The break-even point is the production level where your income for a certain number of units produced equals your fixed costs plus the variable costs for that number of units. For instance, you have fixed costs of $500, variable costs of $20 per widget, and you sell the widgets for $25 each, your break-even point is 100 widgets. If you reduce your fixed costs to $400, your break-even point is 80 units. Or if you cut the cost per unit from $20 to $15, your break-even point drops to only 50 widgets.
Money In My Pocket
Any sales beyond the break-even point are profit. In the final example above (fixed cost $500, variable cost $15 each, income $25 each) your break-even point is 50 units. If you produce 50 units and sell 50 units you will break even. Your costs will equal your income. You will have a profit of $0. If you sell less than 50, you will have a loss. If you sell more than 50 you will have a profit.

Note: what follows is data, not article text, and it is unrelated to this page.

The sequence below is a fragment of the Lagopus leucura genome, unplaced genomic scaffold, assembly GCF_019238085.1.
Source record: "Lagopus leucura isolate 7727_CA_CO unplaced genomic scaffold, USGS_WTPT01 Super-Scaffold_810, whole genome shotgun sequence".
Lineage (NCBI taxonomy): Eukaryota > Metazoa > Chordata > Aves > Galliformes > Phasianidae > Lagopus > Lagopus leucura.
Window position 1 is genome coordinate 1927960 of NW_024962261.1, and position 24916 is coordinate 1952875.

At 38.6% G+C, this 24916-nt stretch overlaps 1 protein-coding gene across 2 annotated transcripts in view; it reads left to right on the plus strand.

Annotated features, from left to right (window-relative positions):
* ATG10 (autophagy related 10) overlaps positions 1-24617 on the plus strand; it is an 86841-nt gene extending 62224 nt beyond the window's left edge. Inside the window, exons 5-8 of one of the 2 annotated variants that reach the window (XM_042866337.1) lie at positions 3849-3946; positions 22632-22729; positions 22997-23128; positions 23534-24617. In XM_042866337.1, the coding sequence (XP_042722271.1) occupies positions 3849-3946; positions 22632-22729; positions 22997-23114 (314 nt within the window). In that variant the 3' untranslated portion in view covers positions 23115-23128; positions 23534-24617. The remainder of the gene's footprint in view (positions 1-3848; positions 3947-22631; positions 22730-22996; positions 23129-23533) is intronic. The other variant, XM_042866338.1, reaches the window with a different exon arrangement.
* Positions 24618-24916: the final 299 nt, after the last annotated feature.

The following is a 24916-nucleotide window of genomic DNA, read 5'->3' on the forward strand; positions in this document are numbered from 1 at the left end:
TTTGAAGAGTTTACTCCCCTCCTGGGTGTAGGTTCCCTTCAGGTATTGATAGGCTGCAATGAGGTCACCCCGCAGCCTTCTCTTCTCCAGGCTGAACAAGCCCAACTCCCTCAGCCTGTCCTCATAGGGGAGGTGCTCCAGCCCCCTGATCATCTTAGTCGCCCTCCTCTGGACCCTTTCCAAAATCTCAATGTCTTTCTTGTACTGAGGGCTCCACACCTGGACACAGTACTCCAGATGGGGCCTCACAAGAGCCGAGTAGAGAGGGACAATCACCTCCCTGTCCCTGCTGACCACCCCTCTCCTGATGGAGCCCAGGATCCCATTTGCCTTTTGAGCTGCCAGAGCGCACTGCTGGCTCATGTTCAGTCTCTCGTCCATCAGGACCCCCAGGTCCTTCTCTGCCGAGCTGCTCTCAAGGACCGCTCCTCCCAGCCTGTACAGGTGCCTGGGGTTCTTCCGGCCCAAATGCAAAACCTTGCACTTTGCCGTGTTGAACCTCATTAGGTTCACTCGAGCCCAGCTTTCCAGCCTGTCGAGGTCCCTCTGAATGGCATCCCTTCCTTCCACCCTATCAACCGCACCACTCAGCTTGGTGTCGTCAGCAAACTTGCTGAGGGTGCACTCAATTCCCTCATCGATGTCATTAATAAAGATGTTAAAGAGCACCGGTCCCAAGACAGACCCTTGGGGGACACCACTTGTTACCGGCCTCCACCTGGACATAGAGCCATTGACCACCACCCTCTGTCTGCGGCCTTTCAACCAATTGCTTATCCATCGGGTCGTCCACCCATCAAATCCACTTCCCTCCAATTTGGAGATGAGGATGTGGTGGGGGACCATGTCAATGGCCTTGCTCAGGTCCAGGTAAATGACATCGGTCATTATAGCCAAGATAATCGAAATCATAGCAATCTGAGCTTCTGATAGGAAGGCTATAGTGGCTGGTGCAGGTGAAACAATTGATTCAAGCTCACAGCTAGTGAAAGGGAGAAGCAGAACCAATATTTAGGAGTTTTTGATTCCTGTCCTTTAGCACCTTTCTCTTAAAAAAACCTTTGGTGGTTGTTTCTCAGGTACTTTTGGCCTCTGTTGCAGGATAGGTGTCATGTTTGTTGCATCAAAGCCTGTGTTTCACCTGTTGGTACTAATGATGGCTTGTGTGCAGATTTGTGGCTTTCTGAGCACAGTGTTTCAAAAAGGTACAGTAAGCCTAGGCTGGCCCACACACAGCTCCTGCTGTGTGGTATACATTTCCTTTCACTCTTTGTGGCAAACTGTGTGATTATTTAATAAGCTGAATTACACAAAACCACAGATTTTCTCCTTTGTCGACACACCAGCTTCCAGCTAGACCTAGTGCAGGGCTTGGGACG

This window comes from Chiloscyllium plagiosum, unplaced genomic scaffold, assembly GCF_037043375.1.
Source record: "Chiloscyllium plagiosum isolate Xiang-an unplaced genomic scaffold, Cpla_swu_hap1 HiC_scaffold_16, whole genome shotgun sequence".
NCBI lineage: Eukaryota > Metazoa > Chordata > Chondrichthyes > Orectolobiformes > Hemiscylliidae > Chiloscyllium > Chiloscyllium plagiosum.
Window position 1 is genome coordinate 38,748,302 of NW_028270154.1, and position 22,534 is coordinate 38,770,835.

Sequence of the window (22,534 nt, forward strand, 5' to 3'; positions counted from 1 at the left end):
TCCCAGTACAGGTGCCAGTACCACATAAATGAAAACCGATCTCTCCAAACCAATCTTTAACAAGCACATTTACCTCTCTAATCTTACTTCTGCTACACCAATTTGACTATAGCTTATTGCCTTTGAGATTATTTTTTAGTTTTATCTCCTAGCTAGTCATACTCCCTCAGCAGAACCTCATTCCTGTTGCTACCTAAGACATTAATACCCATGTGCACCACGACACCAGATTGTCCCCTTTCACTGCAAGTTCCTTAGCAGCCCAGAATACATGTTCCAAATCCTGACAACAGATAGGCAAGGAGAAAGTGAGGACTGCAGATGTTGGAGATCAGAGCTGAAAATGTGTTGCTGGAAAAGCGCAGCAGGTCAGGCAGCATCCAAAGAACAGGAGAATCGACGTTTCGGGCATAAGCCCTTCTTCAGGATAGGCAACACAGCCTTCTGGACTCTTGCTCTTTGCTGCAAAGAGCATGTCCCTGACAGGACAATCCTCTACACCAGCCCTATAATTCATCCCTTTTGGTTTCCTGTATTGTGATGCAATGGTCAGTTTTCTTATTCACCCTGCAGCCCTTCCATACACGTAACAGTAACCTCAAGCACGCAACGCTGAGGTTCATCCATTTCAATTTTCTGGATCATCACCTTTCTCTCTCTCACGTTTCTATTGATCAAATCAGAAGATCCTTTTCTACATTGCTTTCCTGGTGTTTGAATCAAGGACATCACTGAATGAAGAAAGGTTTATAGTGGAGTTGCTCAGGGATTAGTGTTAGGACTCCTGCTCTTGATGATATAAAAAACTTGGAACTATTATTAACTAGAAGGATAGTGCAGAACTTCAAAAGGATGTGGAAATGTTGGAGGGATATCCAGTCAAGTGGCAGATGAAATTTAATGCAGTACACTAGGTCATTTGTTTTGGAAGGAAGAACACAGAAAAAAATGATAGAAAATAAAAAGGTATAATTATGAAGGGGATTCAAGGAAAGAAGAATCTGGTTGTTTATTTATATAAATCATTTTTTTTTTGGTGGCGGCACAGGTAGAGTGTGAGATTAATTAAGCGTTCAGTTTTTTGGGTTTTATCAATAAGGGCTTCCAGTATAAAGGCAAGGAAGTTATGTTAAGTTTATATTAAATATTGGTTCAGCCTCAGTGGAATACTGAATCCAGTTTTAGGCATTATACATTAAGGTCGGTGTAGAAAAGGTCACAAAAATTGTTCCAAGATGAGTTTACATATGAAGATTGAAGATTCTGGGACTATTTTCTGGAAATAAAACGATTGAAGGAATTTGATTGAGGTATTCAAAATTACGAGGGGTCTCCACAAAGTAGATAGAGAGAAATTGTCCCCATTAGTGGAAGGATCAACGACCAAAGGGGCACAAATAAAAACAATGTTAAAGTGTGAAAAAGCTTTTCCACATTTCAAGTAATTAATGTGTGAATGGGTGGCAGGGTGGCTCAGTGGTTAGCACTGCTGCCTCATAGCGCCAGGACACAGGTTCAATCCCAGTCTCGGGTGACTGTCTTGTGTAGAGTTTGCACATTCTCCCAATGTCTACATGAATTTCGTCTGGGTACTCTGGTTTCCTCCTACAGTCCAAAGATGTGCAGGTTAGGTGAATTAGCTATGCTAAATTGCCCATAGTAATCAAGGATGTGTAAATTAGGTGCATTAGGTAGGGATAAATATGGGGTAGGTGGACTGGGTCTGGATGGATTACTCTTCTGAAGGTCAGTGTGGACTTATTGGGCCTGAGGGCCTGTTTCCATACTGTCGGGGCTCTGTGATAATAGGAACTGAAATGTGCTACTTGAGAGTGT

For example, if you sell 70 units your fixed costs are $500 and your variable costs are $1050 ($15 * 70), so your total costs are $1,550. Your income is $1,750 ($25 * 70) and your profit is $200 ($1,750 - $1,550).
To make a profit, you must be able to sell each unit for more than it cost to make it AND you must be able to sell it for a price high enough to cover both the variable cost of making it and its share of the fixed costs.
This is true whether you are selling widgets, boxcars of apples, dance lessons, or hours of financial consulting.
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